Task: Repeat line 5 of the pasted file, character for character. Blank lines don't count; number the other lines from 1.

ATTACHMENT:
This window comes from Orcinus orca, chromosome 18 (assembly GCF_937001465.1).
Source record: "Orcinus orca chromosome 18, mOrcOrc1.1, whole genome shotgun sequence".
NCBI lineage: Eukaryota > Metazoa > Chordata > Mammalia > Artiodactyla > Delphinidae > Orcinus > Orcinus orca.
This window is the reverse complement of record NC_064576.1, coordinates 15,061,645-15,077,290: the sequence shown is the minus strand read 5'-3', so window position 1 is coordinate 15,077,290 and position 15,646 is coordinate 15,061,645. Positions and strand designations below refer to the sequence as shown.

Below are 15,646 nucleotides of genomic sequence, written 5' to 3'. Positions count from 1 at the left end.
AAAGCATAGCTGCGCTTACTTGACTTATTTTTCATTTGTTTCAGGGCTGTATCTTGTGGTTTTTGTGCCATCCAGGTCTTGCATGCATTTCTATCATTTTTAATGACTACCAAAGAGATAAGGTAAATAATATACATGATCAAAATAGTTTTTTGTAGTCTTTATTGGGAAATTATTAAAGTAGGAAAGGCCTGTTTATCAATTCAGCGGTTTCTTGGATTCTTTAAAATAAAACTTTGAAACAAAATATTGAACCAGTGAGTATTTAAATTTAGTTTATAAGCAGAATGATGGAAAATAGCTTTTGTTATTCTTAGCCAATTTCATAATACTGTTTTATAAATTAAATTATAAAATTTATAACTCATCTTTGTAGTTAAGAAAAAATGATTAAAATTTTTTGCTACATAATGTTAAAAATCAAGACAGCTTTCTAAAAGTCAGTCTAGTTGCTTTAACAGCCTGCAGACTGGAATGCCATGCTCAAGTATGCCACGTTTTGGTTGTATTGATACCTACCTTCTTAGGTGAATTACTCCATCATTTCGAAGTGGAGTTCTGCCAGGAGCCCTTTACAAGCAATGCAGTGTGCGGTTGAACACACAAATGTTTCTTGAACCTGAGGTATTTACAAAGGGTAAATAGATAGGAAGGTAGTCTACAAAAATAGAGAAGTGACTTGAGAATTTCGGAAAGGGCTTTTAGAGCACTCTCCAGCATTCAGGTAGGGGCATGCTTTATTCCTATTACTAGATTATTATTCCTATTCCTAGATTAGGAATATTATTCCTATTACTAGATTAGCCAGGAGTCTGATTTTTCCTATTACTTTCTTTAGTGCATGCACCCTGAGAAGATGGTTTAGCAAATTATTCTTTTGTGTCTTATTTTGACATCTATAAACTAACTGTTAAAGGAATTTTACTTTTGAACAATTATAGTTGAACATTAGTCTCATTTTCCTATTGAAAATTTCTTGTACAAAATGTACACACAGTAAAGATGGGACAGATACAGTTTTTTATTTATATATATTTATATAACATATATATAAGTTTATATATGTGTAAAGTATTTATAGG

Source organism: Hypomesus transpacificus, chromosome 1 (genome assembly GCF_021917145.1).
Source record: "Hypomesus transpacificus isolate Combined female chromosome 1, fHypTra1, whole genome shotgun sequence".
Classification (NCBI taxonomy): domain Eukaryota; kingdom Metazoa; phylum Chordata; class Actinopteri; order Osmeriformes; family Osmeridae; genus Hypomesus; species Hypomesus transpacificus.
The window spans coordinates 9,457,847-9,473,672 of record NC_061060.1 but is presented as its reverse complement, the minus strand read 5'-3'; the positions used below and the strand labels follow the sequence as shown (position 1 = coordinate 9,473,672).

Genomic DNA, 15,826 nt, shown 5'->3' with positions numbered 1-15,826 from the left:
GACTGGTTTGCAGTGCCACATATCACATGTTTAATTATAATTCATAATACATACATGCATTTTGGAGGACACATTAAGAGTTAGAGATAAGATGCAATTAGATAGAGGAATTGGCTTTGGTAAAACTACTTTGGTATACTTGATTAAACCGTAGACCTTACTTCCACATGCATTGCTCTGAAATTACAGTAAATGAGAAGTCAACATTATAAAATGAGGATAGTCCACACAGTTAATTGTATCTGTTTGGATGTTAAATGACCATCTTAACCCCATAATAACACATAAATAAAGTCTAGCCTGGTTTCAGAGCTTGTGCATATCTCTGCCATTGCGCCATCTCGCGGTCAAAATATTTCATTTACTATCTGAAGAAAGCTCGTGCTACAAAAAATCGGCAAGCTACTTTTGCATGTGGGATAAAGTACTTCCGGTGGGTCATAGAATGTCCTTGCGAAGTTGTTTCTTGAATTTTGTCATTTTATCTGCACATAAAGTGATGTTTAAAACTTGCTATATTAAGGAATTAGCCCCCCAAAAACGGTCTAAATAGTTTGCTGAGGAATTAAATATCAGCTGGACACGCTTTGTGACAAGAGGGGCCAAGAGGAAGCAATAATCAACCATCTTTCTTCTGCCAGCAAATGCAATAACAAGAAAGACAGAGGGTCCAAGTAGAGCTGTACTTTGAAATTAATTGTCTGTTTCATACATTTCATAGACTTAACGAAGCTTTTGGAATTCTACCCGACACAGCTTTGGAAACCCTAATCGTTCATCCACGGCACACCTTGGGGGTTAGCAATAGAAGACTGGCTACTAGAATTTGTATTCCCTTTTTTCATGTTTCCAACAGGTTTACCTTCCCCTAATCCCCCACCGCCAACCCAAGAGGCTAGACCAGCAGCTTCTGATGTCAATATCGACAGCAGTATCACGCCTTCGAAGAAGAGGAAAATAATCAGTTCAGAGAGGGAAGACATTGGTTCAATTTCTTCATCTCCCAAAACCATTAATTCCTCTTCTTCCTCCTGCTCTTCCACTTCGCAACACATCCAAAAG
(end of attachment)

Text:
Below are 15,646 nucleotides of genomic sequence, written 5' to 3'. Positions count from 1 at the left end.